No one would be talking about Tim Tebow’s football excellence had the Florida legislature acted differently when Tebow was nine years old. In 1996 the legislature allowed home-schooled students like Tebow to participate in local public school sports programs.
In high school, Pro Bowl line-backer Jason Taylor also benefited from such home-school friendly policies. But in college the NCAA revoked Taylor’s football scholarship for reasons related to his home schooling. In 1994 he successfully challenged the decision and regained the scholarship. After this case, reports ESPN, the NCAA streamlined eligibility requirements for home-schooled athletes.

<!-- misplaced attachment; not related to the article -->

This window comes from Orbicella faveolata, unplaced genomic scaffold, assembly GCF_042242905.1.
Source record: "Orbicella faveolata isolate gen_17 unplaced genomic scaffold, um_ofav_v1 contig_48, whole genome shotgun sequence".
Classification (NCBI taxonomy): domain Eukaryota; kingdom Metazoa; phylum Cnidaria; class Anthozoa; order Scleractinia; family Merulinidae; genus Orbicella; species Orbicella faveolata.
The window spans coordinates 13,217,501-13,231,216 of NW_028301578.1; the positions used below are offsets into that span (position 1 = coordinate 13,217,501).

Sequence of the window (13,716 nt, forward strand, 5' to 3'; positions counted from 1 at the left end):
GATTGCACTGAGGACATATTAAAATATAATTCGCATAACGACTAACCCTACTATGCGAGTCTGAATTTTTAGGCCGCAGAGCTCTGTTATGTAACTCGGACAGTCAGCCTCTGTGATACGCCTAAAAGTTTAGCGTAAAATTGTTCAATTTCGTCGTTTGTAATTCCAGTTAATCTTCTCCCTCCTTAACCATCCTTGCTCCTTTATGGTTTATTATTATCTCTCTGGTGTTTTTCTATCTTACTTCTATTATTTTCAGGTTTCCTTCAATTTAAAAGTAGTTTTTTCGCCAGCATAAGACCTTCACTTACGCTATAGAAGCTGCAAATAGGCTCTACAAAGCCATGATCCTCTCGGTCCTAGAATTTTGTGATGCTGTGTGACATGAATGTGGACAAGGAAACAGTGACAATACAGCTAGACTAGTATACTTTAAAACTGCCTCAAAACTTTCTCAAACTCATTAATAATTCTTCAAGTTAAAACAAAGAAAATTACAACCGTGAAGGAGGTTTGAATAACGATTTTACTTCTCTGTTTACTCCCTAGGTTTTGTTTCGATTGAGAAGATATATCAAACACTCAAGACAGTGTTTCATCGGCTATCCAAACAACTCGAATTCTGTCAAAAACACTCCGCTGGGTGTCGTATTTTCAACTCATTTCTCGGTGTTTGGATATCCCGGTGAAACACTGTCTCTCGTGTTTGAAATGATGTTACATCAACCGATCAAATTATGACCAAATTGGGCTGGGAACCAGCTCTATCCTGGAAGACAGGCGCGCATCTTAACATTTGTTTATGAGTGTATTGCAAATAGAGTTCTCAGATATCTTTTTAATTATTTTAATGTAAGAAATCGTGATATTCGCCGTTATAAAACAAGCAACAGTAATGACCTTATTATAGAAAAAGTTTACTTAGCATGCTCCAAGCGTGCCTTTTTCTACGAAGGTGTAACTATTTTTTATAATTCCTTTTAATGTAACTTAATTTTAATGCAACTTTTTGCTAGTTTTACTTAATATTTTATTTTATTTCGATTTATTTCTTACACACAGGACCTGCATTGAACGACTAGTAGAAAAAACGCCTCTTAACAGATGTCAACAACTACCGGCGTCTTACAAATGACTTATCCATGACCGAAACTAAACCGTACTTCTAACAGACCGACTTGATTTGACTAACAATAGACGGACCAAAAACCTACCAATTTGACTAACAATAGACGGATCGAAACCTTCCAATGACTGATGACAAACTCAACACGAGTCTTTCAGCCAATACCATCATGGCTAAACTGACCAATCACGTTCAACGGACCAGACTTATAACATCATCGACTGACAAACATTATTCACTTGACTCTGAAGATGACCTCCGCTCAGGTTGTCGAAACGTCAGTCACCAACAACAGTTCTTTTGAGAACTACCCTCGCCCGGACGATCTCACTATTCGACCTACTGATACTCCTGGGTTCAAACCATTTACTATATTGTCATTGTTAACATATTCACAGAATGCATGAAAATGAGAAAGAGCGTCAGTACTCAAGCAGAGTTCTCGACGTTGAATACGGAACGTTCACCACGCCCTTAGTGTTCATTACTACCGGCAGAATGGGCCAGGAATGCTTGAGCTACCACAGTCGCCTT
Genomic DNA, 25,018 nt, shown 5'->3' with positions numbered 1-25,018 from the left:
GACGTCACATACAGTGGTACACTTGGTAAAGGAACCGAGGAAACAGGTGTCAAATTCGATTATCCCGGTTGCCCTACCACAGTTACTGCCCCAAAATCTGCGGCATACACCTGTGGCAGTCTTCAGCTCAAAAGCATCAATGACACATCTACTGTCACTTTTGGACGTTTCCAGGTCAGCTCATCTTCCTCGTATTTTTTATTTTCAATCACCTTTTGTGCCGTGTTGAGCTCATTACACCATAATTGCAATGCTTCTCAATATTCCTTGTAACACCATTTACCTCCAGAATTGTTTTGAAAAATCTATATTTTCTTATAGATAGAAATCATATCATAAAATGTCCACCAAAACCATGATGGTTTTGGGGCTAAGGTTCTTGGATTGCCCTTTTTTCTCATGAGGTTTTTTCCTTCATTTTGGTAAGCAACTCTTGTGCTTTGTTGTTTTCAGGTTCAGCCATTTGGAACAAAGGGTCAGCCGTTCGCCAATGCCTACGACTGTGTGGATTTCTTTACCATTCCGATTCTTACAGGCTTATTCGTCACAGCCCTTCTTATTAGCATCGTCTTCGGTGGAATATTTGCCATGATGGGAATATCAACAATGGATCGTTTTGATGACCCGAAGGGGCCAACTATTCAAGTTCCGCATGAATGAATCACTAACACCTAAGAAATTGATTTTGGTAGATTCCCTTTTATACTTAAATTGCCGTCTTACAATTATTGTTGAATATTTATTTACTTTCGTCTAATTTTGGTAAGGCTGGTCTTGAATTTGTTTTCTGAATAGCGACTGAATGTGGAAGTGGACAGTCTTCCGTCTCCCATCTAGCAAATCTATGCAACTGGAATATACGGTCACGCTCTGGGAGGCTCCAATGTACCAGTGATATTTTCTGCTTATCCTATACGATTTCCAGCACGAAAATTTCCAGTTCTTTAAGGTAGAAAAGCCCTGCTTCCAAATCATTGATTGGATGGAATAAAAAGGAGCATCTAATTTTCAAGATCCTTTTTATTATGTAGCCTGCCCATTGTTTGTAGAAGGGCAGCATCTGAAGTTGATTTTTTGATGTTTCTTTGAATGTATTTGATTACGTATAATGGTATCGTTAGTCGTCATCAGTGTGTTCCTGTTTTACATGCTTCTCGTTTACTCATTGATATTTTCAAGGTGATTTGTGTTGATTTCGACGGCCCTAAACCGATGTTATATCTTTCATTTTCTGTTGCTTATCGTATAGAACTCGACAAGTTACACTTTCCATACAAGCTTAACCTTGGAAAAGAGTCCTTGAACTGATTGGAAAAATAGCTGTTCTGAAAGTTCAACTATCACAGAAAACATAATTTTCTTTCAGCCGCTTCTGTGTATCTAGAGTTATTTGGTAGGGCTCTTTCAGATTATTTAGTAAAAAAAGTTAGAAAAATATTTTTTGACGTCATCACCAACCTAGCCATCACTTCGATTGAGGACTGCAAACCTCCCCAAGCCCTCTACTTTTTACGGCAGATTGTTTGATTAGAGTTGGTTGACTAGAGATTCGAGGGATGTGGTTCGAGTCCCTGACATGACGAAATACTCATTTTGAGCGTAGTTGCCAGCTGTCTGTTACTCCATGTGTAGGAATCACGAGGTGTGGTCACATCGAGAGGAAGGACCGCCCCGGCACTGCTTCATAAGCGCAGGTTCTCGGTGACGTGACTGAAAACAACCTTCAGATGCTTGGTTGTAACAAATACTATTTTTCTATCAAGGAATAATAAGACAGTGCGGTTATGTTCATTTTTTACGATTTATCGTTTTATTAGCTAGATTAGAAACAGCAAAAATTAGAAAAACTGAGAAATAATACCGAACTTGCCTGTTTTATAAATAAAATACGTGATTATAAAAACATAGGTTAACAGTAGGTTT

In a 2007 ESPN interview, Taylor spoke out in support equal access for home-schooled athletes: “It’s important to let the kids know, and the people who are holding the kids back know, that there’s a lot of kids with a lot of potential. … They just need a chance. … It’s a problem when you have sixteen states in our country that say it’s OK to play and the other 34 still have a problem with it. … Look, the parents are still paying tax dollars. If [the students] can’t play in the school system, then give the tax money back.”
The Tebow family has lent their name to TimTebowBIll.com, which advocates legislation “to allow homeschooled students equal access to sports and extracurricular activities” in Alabama. According to the site, Colorado is among 24 states that now allow equal access, while 15 have introduced legislation.